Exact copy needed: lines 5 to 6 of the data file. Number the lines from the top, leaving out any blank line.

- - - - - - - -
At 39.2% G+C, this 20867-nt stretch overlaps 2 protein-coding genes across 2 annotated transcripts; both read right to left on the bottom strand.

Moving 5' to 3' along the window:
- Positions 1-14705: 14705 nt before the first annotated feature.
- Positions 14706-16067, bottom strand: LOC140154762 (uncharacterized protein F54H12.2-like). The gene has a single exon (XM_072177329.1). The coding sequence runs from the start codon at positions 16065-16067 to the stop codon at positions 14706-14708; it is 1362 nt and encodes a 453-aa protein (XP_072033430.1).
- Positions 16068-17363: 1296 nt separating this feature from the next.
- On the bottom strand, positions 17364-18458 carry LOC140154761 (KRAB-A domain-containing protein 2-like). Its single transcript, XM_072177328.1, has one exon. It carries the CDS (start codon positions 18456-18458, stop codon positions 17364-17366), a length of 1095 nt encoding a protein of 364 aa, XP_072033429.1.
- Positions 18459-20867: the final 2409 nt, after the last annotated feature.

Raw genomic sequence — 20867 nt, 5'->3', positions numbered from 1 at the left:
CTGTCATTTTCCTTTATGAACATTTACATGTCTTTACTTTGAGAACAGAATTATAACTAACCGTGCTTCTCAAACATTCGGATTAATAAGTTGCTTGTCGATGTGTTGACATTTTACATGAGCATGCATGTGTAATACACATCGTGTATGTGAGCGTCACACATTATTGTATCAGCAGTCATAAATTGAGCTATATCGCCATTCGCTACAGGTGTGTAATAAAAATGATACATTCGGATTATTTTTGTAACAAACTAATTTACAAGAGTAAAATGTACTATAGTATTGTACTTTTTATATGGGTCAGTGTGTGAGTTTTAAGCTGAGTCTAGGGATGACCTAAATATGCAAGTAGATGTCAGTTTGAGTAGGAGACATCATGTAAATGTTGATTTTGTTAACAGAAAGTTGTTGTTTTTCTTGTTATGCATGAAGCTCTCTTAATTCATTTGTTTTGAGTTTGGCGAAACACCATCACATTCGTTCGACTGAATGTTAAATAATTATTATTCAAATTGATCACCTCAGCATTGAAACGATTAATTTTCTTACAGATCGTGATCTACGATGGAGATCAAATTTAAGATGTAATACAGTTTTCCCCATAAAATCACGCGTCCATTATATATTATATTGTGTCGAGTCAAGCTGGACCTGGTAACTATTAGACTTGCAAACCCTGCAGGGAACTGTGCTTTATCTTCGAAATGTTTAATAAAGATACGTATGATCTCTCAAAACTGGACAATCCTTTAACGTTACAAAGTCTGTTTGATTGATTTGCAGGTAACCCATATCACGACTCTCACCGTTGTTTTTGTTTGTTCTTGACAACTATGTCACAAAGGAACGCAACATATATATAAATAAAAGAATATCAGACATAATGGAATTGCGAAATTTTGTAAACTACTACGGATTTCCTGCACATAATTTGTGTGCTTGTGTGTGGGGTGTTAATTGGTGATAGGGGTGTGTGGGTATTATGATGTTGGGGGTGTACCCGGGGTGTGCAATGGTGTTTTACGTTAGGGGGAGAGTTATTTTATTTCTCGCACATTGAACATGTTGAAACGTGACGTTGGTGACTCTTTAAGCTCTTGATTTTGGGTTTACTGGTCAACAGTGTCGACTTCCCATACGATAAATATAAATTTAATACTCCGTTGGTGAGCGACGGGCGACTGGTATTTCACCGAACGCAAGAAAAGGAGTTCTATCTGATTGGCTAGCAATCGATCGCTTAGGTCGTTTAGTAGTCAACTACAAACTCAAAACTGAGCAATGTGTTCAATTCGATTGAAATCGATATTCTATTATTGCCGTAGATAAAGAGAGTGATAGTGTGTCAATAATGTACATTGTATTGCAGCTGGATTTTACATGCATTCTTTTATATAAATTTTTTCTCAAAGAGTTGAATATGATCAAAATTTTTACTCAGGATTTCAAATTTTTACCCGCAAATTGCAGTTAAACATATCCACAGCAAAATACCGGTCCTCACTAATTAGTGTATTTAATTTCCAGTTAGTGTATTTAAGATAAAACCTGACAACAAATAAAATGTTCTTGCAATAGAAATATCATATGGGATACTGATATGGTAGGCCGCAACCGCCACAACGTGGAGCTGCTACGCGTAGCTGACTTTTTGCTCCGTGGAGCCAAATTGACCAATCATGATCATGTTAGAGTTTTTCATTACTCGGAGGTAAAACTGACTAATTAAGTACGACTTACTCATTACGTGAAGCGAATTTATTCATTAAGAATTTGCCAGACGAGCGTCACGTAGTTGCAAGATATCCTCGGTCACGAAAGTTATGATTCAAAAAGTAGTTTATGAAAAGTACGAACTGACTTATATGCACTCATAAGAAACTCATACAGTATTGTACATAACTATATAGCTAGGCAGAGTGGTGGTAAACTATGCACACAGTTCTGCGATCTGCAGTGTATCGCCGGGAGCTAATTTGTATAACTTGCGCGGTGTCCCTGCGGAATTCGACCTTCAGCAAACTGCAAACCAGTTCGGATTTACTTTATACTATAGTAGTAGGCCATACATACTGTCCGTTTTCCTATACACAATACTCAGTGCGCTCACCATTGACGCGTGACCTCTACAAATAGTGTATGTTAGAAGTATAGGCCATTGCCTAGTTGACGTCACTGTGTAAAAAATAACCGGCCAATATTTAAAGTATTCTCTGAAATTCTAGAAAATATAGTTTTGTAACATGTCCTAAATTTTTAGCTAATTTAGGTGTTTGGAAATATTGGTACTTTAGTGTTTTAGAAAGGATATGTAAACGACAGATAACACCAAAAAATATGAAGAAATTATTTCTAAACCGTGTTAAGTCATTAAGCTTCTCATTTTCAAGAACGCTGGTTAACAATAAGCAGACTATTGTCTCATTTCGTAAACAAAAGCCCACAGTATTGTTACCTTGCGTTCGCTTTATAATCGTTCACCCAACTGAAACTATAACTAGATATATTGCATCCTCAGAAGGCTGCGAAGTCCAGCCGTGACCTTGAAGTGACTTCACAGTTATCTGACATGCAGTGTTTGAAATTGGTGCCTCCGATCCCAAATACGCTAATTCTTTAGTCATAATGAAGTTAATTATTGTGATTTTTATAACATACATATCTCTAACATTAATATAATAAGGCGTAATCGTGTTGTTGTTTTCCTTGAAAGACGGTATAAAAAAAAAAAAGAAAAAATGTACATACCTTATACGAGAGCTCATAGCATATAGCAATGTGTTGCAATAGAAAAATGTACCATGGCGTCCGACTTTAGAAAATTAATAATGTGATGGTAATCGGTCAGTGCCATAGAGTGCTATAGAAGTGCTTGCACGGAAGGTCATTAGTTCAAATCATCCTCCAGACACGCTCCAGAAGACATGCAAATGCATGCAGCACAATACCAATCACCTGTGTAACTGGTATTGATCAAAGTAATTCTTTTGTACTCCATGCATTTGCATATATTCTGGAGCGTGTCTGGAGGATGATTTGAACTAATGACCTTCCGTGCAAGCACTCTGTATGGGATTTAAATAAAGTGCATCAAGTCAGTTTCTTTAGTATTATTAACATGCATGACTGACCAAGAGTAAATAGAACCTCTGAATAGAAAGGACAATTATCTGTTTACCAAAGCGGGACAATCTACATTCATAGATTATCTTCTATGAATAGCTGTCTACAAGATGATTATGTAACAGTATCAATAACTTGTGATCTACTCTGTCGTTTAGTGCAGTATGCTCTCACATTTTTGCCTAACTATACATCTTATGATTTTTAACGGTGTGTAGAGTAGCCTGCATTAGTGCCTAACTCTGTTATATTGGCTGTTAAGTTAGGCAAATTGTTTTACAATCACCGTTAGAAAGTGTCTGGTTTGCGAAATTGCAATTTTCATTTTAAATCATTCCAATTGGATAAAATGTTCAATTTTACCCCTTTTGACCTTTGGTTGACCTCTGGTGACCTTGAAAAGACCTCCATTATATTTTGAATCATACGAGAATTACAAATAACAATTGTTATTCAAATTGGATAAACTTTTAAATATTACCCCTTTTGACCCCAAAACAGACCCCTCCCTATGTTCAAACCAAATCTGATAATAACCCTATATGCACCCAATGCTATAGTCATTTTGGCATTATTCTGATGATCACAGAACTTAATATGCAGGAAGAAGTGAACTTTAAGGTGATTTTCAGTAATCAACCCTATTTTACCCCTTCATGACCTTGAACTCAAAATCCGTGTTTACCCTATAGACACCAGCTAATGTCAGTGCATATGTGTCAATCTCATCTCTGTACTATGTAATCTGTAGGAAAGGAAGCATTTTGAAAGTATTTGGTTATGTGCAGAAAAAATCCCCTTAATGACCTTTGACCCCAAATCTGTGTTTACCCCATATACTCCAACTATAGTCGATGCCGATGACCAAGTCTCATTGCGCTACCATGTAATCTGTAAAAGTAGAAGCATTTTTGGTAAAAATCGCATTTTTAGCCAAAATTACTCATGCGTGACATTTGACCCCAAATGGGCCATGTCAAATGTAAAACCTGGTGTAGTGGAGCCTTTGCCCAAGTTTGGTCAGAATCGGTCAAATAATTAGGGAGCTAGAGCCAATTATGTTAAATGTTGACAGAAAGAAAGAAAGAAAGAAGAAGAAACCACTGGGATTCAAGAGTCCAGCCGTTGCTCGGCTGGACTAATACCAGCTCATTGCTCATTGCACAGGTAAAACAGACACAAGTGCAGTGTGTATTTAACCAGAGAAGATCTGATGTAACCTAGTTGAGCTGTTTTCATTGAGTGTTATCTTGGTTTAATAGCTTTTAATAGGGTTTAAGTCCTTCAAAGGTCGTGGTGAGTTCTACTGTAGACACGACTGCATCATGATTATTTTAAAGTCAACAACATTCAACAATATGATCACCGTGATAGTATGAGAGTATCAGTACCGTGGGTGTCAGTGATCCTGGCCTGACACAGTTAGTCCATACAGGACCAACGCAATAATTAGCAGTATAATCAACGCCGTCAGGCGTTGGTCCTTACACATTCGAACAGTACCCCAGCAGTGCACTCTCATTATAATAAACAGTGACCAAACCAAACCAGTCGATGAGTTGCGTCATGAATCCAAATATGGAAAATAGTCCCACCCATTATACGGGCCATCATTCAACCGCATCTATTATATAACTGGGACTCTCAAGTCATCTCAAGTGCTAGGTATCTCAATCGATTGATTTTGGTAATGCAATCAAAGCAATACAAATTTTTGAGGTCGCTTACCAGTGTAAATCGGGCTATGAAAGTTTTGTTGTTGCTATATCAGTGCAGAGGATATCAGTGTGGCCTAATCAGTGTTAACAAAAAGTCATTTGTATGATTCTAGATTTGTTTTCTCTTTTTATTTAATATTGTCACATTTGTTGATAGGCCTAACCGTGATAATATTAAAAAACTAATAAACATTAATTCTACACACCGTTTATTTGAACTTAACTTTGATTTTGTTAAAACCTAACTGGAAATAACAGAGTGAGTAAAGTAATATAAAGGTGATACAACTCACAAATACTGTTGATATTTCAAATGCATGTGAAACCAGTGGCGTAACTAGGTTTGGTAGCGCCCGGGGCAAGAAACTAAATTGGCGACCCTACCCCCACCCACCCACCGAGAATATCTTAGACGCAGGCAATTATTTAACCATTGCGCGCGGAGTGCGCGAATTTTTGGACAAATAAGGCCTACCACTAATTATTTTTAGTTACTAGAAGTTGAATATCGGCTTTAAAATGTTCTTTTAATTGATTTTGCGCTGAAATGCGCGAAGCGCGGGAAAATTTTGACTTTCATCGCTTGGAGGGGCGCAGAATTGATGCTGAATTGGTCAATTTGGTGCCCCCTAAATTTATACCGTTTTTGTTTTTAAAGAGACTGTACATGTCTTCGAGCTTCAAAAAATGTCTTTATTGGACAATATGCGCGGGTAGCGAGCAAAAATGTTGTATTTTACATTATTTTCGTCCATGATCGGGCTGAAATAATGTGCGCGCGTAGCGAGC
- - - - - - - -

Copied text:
- Positions 16068-17363: 1296 nt separating this feature from the next.
- On the bottom strand, positions 17364-18458 carry LOC140154761 (KRAB-A domain-containing protein 2-like). Its single transcript, XM_072177328.1, has one exon. It carries the CDS (start codon positions 18456-18458, stop codon positions 17364-17366), a length of 1095 nt encoding a protein of 364 aa, XP_072033429.1.